Friday, December 24, 2010
Maria Montessori, 1935
The Child as Spiritual Embryo
Montessori often compared the process of psychological and spiritual development to the physical unfolding of the human organism. Just as the material body first takes shape as a self-forming embryo, requiring during its formation the protection and nurturance of the womb that envelopes it, the human soul first appears in the newborn child in an embryonic form that requires nourishment from a psychic womb—the protective environment of loving, caring parents and a spiritually responsive education. Montessori’s distinctive notion of the child as a “spiritual embryo” emphasized her key principle that the growing human being is not simply a biological or psychological entity, but a spiritual energy seeking expression in the form of a human body within the physical and cultural world. She compared the mysterious emergence of spiritual life in the child to the Incarnation of God in Christ described in the New Testament, “when the Word was made flesh and dwelt among us” (Montessori, 1972b, p. 29). For Montessori, the Word is made flesh in every child born in the world; each human being has his or her path of incarnation to follow, his or her destiny. Montessori, like Emerson, referred to the “secret” within the soul of every child—the personal spiritual imperative that transcends whatever social prejudices, ideologies, and mundane educational curricula that adults seek to overlay onto the child’s personality.
Reflecting on the unusually lengthy period of physical dependence that human infants (compared to other species) experience, Montessori was convinced that early childhood is designed to be a time of intense psychic receptivity. The young child takes in the world through an ”absorbent mind,” literally incarnating (taking into its bodymind) the sensations, impressions, and feelings it receives from the surrounding environment. One of the guiding principles of Montessori pedagogy, the concept of “sensitive periods,” expresses her observation that young children move through periods of development during which they are especially attuned to particular characteristics in the environment. When they are ready to acquire language they hungrily, effortlessly absorb it by hearing it spoken around them; when they are ready to develop fine motor skills they begin to act on their surroundings accordingly. It is the task of parents and educators to provide the stimulation and resources the developing child needs at these critical times. Keep in mind that for Montessori this is not simply a biological or pedagogical responsibility, but a profound spiritual task, because the child is being directed by its embryonic spiritual energies to reach out to the world to fashion a personality. Careless parenting or education, by stifling optimum development, frustrates the child’s spiritual formation.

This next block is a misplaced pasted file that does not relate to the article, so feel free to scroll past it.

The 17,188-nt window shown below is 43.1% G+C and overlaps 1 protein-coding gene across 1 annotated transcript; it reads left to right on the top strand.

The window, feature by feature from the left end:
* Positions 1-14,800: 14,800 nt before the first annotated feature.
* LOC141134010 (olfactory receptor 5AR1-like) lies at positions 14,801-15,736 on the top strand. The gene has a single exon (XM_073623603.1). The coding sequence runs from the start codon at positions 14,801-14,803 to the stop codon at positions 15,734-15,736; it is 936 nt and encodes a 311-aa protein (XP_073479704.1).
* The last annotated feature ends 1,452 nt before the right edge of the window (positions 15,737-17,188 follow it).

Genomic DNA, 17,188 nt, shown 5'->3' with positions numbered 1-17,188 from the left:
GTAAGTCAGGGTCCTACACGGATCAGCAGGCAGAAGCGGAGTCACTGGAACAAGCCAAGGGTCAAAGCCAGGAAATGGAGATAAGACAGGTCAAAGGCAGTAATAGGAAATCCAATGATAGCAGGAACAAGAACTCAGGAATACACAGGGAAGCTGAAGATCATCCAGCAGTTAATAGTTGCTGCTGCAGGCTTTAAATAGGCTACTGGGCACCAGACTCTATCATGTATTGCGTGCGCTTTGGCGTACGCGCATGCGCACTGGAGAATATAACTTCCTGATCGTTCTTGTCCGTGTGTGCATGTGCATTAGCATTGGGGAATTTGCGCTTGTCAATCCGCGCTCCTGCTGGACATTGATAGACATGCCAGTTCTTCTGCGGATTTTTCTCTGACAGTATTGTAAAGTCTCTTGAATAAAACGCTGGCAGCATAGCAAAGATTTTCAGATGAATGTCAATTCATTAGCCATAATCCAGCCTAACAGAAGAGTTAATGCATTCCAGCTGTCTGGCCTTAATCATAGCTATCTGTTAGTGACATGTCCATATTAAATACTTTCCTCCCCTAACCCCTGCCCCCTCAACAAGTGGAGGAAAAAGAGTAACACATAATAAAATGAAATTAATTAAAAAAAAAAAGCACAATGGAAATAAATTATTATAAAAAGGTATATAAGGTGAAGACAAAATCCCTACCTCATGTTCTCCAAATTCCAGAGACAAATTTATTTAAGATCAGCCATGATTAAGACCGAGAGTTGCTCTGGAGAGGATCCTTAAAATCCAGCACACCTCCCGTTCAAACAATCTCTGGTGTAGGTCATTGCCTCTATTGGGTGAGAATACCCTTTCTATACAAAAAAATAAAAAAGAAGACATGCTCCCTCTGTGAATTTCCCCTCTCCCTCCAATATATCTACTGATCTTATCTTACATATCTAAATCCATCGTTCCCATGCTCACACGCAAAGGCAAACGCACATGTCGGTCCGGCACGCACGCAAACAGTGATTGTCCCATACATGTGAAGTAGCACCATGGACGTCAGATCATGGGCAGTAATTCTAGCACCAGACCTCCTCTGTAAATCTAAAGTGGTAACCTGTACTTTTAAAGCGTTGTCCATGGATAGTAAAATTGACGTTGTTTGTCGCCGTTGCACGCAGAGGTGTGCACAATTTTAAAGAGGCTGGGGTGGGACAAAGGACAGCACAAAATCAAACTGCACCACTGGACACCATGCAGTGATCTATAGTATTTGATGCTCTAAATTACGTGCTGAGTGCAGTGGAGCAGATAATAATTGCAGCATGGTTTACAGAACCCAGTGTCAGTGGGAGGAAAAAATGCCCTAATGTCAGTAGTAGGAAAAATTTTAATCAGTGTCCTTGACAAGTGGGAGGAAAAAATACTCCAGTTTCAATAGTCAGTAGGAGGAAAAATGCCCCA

Montessori frequently commented that the child creates the adult—not, as our modern common sense has it, the other way around. The spiritual energy seeking expression through the child’s encounters with the world is engaged in building a person in a way that no adult education or conscious effort can achieve. By adulthood an individual’s psychological identity is deeply engrained, and learning no longer takes place through “incarnation” or absorption. Therefore it is crucial for parents and educators to allow the child’s own inherent nature to emerge and act within the world. As Montessori put it in 1915, Montessori called the spiritual embryo humanity’s “most precious treasure” because it was only this divine formative power that could transform the world: “The child promises the redemption of humanity, and we might say that this truth is represented by the mystical symbol of the Nativity” (1972a, pp. 36, 104). By failing to appreciate the value of this treasure, and educating young people only to participate dutifully in a materialistic, mechanistic system of economic production, modern societies are diminishing the visionary creativity, the moral insight, and above all the loving compassion that divine energies promise to bring to bear on the problems of human life. Montessori was convinced that through the child, these energies could be released into the world as a powerful source of good. It is evident throughout her work that the heart of Montessori’s educational mission was not to introduce special techniques or materials into pedagogical practice but to make a fervent plea to the modern world to become “sensitive to the wonder of life revealing itself” through the life of each child. That was the appeal she made for fifty years to audiences and readers throughout the world.
From: Nourishing the Spiritual Embryo:The Educational Vision of Maria Montessori
Published in Nurturing Our Wholeness: Perspectives on Spirituality in Education, Edited by John P. Miller and Yoshiharu Nakagawa (Brandon, VT: Foundation for Educational Renewal, 2002)